Ladrón que Roba a Ladrón
Lionsgate Home Entertainment // R // August 31, 2007
Review by Brian Orndorf | posted August 31, 2007
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Think of "Ladrón que Roba a Ladrón" as "Ocean's 11" crossed with a very special Univision television movie. It's a heist flick with some seriously gigantic Latin-culture overtones, but it doesn't forget a very important rule for the genre: keep everything well within the reach of fun.

After illegally crossing the US border from Columbia, Emilio (Miguel Varoni) has arrived with a mission. Convincing a ragtag team of day-labor specialists to join him, Emilio looks to plan an elaborate robbery of a notorious "infotainment" mastermind, Valdez (Saul Lisazo), who stores his wealth in his formidable Los Angeles mansion. Building an elaborate scheme with intricate working parts, Emilio's dream is threatened when his fellow criminals fall far below expectations.

"Ladron" isn't so much a homage to the "Ocean" series as much as it is a highly caloric rip-off with 1/10th the budget and starpower. It's a small time Spanish effort that doesn't seem like much to concern yourself with on the outside, but 30 minutes in, you might find yourself falling for these characters and their comedically convoluted plans of mass thievery.

Credit director Joe Menendez and writer JoJo Henrickson, who power their film with an undeniable spark that sprints from scene to scene. In love with heist conventions, the filmmakers layer up the particulars of the crime with excitement, permitting their collection of criminal newcomers their growing pains, which leads to chuckles littered all over the film.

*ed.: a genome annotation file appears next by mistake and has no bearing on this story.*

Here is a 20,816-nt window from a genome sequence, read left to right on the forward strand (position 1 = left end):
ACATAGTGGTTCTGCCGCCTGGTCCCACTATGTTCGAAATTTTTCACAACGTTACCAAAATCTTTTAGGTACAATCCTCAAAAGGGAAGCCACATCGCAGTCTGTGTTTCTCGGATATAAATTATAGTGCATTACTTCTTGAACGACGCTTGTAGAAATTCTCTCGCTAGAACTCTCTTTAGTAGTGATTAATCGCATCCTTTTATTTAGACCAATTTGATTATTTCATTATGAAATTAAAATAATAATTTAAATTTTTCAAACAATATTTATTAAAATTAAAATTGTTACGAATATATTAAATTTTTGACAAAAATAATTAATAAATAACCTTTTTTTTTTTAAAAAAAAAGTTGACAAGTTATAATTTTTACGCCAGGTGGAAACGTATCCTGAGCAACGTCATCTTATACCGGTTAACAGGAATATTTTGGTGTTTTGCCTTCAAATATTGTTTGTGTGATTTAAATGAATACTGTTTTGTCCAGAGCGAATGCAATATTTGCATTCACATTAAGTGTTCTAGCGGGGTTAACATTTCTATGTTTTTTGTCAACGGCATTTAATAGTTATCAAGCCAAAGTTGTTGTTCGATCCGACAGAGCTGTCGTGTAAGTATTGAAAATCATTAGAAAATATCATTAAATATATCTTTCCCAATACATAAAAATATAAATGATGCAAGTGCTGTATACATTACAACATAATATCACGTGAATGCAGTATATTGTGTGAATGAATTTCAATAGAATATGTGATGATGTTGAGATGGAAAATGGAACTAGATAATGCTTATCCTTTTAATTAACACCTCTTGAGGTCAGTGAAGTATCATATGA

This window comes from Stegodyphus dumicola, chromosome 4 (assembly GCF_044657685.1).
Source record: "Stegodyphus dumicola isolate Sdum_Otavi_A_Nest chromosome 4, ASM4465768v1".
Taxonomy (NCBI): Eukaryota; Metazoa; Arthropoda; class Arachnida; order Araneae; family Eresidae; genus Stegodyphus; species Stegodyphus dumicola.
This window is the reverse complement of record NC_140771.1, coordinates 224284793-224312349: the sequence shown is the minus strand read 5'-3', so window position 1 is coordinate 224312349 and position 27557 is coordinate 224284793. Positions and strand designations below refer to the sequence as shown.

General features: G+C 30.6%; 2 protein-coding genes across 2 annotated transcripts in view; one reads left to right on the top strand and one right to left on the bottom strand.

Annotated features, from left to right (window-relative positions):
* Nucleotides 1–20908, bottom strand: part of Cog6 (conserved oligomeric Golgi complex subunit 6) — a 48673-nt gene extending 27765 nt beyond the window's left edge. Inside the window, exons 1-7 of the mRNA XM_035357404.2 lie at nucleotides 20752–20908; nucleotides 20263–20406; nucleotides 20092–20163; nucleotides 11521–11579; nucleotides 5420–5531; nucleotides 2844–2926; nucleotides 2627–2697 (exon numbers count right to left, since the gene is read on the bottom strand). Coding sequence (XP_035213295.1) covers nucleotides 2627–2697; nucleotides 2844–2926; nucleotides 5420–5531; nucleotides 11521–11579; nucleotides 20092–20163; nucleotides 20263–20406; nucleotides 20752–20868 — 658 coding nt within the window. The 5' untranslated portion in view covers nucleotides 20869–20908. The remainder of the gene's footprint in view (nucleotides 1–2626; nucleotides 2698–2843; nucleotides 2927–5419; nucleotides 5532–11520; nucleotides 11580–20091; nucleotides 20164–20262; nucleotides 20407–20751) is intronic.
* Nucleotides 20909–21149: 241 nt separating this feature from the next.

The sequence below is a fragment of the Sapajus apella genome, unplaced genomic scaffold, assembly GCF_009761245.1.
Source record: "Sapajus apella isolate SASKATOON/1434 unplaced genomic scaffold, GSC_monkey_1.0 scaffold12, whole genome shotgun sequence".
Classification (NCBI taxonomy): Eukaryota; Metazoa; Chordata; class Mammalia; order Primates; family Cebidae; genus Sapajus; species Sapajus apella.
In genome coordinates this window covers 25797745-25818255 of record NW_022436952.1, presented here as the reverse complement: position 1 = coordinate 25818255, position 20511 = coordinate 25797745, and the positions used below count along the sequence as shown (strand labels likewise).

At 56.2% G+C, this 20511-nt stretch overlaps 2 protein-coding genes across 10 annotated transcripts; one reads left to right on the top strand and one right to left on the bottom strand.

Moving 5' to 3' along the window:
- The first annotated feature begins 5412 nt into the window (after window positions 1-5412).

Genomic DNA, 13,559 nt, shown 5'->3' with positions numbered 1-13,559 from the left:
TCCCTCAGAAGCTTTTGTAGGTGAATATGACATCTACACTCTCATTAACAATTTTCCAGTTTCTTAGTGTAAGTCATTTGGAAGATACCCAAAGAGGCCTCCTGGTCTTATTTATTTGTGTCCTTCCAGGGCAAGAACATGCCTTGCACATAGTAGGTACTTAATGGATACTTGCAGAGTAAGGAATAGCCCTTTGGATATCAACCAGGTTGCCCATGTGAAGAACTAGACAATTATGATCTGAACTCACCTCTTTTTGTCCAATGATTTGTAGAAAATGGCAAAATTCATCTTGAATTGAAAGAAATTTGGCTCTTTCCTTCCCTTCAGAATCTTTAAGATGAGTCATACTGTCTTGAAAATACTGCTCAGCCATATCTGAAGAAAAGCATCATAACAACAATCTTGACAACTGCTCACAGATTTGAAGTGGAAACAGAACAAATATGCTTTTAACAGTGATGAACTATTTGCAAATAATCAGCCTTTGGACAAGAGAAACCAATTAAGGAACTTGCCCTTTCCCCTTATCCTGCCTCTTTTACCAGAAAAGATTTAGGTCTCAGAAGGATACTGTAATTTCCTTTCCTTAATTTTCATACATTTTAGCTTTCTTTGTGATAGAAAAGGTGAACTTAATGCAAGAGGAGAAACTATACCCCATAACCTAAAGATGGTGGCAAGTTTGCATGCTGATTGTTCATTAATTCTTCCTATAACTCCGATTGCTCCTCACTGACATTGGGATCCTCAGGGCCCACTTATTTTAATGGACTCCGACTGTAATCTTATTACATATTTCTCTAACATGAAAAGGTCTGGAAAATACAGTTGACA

While the gloss of the heist is given enough attention, the emotional crux of "Ladron" is something completely unexpected. The crime here is one of money, but Emilio's overall intention is one of justice, leading to a series of sharply realized sequences where Menendez gets his audiences lathered up to see Valdez suffer greatly, and he's not afraid to wallow in this one-sided argument. It's good vs. evil on a plain, flat playing field, but this welcoming minimalism only seems to embolden the entertainment factor of the film, instead of simplifying its appeal.

It's the illegal immigrant subplots that lend "Ladron" its most puckered identity. Gently goosing the day-labor situation into the plot, the filmmakers have much on their minds when it comes to the plight of border jumpers. While the film isn't defined by its politics, it does take some digs at those in power. It's an obvious display of sympathy, but then again, this is quite the obvious movie.



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